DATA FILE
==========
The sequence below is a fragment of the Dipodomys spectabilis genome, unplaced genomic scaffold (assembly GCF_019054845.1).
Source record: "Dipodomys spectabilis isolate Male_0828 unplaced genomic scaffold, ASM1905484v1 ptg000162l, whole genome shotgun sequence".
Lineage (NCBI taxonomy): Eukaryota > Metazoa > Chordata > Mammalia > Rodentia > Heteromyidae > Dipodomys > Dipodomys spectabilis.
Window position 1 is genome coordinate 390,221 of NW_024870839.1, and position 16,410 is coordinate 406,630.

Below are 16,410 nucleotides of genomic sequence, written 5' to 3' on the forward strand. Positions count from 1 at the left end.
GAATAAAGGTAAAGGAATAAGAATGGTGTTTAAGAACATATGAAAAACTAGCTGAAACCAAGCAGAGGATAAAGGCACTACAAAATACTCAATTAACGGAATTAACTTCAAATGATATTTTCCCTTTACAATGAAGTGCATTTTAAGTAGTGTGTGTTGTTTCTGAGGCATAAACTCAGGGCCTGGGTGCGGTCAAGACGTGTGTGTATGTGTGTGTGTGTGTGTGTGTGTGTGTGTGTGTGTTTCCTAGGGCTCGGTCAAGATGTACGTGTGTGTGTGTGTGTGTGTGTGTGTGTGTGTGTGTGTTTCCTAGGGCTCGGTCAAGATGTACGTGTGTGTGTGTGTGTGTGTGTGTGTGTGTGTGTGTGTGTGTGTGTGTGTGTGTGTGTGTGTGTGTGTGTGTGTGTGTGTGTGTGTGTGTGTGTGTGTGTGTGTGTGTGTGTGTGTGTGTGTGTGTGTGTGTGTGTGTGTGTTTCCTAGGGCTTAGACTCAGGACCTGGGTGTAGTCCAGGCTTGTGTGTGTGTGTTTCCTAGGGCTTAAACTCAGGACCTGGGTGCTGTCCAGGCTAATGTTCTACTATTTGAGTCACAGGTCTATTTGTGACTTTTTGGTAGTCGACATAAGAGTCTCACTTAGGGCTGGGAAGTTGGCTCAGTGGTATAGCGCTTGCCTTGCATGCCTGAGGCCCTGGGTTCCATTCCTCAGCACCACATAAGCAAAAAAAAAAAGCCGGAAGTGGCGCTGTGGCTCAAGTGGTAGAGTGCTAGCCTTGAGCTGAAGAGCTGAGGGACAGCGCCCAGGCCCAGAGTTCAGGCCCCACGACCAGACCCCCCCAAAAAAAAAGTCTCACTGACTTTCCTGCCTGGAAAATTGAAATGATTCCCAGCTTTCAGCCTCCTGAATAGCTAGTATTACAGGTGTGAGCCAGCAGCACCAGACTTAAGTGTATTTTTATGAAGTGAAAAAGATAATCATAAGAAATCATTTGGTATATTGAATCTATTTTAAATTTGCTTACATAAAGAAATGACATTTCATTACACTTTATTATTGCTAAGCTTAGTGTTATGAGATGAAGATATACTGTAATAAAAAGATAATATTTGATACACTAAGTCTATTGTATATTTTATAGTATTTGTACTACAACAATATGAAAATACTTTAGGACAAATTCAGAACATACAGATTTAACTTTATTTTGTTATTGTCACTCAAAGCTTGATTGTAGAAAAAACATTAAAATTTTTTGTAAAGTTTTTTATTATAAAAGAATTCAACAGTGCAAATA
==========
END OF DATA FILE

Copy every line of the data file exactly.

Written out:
The sequence below is a fragment of the Dipodomys spectabilis genome, unplaced genomic scaffold (assembly GCF_019054845.1).
Source record: "Dipodomys spectabilis isolate Male_0828 unplaced genomic scaffold, ASM1905484v1 ptg000162l, whole genome shotgun sequence".
Lineage (NCBI taxonomy): Eukaryota > Metazoa > Chordata > Mammalia > Rodentia > Heteromyidae > Dipodomys > Dipodomys spectabilis.
Window position 1 is genome coordinate 390,221 of NW_024870839.1, and position 16,410 is coordinate 406,630.

Below are 16,410 nucleotides of genomic sequence, written 5' to 3' on the forward strand. Positions count from 1 at the left end.
GAATAAAGGTAAAGGAATAAGAATGGTGTTTAAGAACATATGAAAAACTAGCTGAAACCAAGCAGAGGATAAAGGCACTACAAAATACTCAATTAACGGAATTAACTTCAAATGATATTTTCCCTTTACAATGAAGTGCATTTTAAGTAGTGTGTGTTGTTTCTGAGGCATAAACTCAGGGCCTGGGTGCGGTCAAGACGTGTGTGTATGTGTGTGTGTGTGTGTGTGTGTGTGTGTGTGTGTTTCCTAGGGCTCGGTCAAGATGTACGTGTGTGTGTGTGTGTGTGTGTGTGTGTGTGTGTGTGTTTCCTAGGGCTCGGTCAAGATGTACGTGTGTGTGTGTGTGTGTGTGTGTGTGTGTGTGTGTGTGTGTGTGTGTGTGTGTGTGTGTGTGTGTGTGTGTGTGTGTGTGTGTGTGTGTGTGTGTGTGTGTGTGTGTGTGTGTGTGTGTGTGTGTGTGTGTGTGTGTGTGTTTCCTAGGGCTTAGACTCAGGACCTGGGTGTAGTCCAGGCTTGTGTGTGTGTGTTTCCTAGGGCTTAAACTCAGGACCTGGGTGCTGTCCAGGCTAATGTTCTACTATTTGAGTCACAGGTCTATTTGTGACTTTTTGGTAGTCGACATAAGAGTCTCACTTAGGGCTGGGAAGTTGGCTCAGTGGTATAGCGCTTGCCTTGCATGCCTGAGGCCCTGGGTTCCATTCCTCAGCACCACATAAGCAAAAAAAAAAAGCCGGAAGTGGCGCTGTGGCTCAAGTGGTAGAGTGCTAGCCTTGAGCTGAAGAGCTGAGGGACAGCGCCCAGGCCCAGAGTTCAGGCCCCACGACCAGACCCCCCCAAAAAAAAAGTCTCACTGACTTTCCTGCCTGGAAAATTGAAATGATTCCCAGCTTTCAGCCTCCTGAATAGCTAGTATTACAGGTGTGAGCCAGCAGCACCAGACTTAAGTGTATTTTTATGAAGTGAAAAAGATAATCATAAGAAATCATTTGGTATATTGAATCTATTTTAAATTTGCTTACATAAAGAAATGACATTTCATTACACTTTATTATTGCTAAGCTTAGTGTTATGAGATGAAGATATACTGTAATAAAAAGATAATATTTGATACACTAAGTCTATTGTATATTTTATAGTATTTGTACTACAACAATATGAAAATACTTTAGGACAAATTCAGAACATACAGATTTAACTTTATTTTGTTATTGTCACTCAAAGCTTGATTGTAGAAAAAACATTAAAATTTTTTGTAAAGTTTTTTATTATAAAAGAATTCAACAGTGCAAATA